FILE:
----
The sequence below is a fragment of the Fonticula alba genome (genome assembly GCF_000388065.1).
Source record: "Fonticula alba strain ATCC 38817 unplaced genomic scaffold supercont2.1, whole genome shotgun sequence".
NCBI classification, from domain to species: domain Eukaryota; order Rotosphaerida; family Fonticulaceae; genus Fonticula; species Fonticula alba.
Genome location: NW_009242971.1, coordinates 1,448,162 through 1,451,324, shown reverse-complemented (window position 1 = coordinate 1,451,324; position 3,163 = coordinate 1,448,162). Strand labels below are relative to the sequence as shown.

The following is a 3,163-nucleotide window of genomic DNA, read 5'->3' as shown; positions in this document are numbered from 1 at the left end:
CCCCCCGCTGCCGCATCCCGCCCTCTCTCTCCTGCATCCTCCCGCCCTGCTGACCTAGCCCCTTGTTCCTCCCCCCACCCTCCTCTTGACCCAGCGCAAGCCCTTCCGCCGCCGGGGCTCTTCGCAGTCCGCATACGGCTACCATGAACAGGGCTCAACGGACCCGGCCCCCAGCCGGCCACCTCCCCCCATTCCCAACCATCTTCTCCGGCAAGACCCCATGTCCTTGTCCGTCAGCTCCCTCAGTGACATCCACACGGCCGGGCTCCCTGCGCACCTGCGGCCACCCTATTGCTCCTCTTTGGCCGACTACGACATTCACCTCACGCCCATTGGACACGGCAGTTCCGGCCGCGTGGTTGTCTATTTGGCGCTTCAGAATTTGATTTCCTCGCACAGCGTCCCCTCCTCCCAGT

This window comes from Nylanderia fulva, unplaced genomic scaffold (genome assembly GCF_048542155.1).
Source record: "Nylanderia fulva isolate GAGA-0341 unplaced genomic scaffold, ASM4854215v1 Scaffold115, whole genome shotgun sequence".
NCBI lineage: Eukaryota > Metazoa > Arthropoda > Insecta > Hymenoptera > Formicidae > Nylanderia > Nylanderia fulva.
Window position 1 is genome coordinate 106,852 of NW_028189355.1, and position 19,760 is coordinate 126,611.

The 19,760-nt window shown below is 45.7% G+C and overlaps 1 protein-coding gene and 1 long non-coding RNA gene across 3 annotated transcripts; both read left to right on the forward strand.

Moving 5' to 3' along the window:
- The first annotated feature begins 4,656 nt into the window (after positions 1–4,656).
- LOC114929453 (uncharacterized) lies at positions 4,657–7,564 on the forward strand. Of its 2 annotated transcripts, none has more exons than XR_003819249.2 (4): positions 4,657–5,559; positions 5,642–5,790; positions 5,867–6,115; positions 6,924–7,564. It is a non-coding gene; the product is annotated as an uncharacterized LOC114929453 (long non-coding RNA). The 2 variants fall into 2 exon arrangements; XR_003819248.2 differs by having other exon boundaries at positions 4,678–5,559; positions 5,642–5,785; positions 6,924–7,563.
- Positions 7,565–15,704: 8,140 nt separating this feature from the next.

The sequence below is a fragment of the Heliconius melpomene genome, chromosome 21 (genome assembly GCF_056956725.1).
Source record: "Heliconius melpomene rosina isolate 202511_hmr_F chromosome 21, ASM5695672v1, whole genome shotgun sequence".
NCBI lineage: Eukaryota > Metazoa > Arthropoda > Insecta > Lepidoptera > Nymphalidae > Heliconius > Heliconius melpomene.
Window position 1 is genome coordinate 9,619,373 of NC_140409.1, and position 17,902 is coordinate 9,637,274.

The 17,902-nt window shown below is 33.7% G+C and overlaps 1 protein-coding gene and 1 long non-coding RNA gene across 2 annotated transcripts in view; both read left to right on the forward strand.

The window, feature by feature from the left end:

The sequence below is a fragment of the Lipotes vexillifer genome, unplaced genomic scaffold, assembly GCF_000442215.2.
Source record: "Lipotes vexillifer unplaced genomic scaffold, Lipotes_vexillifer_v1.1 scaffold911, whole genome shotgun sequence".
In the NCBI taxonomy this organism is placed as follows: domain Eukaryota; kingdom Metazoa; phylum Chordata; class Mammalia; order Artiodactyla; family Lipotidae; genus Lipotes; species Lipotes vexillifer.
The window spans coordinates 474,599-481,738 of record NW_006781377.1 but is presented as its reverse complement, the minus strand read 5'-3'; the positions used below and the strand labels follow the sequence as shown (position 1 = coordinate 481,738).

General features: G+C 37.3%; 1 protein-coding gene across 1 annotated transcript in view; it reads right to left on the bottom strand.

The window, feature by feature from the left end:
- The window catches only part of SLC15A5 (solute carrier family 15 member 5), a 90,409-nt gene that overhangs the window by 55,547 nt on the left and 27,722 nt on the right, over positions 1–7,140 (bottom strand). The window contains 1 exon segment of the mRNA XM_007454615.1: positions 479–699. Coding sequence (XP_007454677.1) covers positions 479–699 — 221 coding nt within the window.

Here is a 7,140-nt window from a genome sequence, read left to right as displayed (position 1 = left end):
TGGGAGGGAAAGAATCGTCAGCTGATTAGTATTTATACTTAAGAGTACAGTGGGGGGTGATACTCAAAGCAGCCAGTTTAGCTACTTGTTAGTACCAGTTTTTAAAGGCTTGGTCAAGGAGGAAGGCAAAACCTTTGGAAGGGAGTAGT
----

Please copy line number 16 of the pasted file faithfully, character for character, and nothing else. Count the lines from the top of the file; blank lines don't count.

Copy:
The sequence below is a fragment of the Heliconius melpomene genome, chromosome 21 (genome assembly GCF_056956725.1).